The second issue is that of the mobility of healthcare practitioners across borders, particularly within the European Union. Sir Liam Donaldson’s report and the subsequent White Paper both raise the issue of communications skills and language competency. While I recognise that there may be limits under European law for blanket language testing of health professionals from the EEA, I am not sure that the White Paper’s response deals with the issue sufficiently. Placing responsibility for language testing on NHS employers may be one part of the solution, but that fails to deal with the large numbers of healthcare professionals who operate outside the NHS or in a self-employed environment where the risks to patient safety may be the highest. I should be grateful if the Minister could clarify this in his reply.

Three minutes is not long enough to comment on these important changes. The White Paper states that the Government will publish a detailed implementation programme. Primary legislation is expected in the next parliamentary Session, although some of the proposals can be implemented through secondary legislation. I hope the Minister will be able to provide details of the timing of the publication of the implementation plan and details of the groups that will have to be set up to give careful consideration to this wide range of changes.

7.33 pm

Baroness Emerton: My Lords, I thank the noble Lord, Lord Turnberg, for introducing this debate. I declare an interest in that I was chairman of the United Kingdom Central Council for Nursing, Midwifery and Health Visiting and chaired the professional conduct committee. I was also a lay member of the General Medical Council and a member of its professional conduct committee.

The Nursing Midwifery Council is the UK regulator for two professions: nursing and midwifery. The primary purpose of the NMC is protection of the public. It does so through maintaining a register currently standing at 685,000 registrants. The NMC and the GMC both accept the recommendation in the White Paper of moving the standard of proof from criminal, beyond reasonable doubt, to the civil standard, the balance of probabilities. The BMA and the RCN are opposed to the change. Speaking from my personal experience, I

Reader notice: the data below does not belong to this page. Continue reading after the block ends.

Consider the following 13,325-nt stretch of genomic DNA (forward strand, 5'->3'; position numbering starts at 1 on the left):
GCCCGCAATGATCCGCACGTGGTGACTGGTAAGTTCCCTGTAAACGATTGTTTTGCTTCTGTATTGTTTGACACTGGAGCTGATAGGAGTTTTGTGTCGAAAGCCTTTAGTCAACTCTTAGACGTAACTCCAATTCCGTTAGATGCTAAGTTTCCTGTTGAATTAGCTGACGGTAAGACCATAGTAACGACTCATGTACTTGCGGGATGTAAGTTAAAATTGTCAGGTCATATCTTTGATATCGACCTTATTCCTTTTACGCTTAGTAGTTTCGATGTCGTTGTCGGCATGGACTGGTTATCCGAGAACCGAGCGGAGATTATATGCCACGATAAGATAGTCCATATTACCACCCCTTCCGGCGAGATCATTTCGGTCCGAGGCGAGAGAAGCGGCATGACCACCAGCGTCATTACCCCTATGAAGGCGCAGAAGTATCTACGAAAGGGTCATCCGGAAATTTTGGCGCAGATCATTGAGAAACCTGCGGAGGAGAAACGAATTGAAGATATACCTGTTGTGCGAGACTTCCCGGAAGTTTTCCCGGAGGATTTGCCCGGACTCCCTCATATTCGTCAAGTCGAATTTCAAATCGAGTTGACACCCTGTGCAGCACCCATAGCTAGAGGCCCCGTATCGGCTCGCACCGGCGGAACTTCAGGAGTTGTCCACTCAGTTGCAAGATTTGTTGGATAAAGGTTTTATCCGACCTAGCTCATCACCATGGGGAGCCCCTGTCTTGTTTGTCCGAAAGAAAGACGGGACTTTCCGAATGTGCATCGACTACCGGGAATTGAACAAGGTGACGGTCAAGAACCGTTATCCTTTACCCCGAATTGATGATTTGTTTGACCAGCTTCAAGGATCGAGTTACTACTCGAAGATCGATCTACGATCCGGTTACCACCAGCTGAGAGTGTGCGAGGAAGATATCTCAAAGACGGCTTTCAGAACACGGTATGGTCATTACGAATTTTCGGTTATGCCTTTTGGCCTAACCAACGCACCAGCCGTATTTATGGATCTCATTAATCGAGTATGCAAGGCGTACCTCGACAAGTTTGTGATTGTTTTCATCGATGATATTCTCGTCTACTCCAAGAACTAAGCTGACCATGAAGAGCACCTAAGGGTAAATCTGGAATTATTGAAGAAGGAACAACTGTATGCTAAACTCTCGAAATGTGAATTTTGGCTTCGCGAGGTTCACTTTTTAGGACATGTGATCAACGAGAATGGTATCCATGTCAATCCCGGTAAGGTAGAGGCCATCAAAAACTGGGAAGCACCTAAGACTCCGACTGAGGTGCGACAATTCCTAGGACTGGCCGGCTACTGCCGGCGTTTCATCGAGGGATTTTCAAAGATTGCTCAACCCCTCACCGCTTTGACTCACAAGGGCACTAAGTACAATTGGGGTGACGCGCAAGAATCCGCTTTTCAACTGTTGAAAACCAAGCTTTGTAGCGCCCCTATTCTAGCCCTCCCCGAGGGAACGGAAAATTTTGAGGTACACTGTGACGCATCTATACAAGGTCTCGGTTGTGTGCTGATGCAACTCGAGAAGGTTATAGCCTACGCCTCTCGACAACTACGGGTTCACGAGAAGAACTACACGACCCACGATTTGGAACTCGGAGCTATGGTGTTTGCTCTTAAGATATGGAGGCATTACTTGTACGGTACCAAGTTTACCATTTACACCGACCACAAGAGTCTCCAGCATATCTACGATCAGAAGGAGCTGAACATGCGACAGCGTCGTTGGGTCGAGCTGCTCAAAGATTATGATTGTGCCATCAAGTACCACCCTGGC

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would have found it very difficult to make a judgment under the civil standard when considering the future of a practitioner in relation to safety to the public, as well as to the possible loss of livelihood for the practitioner. I realise that the White Paper is suggesting a sliding scale being applied to the civil standard, but surely such an important decision should be based on “beyond reasonable doubt”; that is, a certainty on what has taken place rather than “more likely than not”, while at the same time safeguarding the presumption of innocence of the registrant. The suggested sliding scale is permissive and would give the adjudication panel discretion on how to deal with a particular case. That would create uncertainty for all parties concerned. If the sliding scale were to be introduced, there surely would need to be supporting regulations to provide definitive guidance to all parties.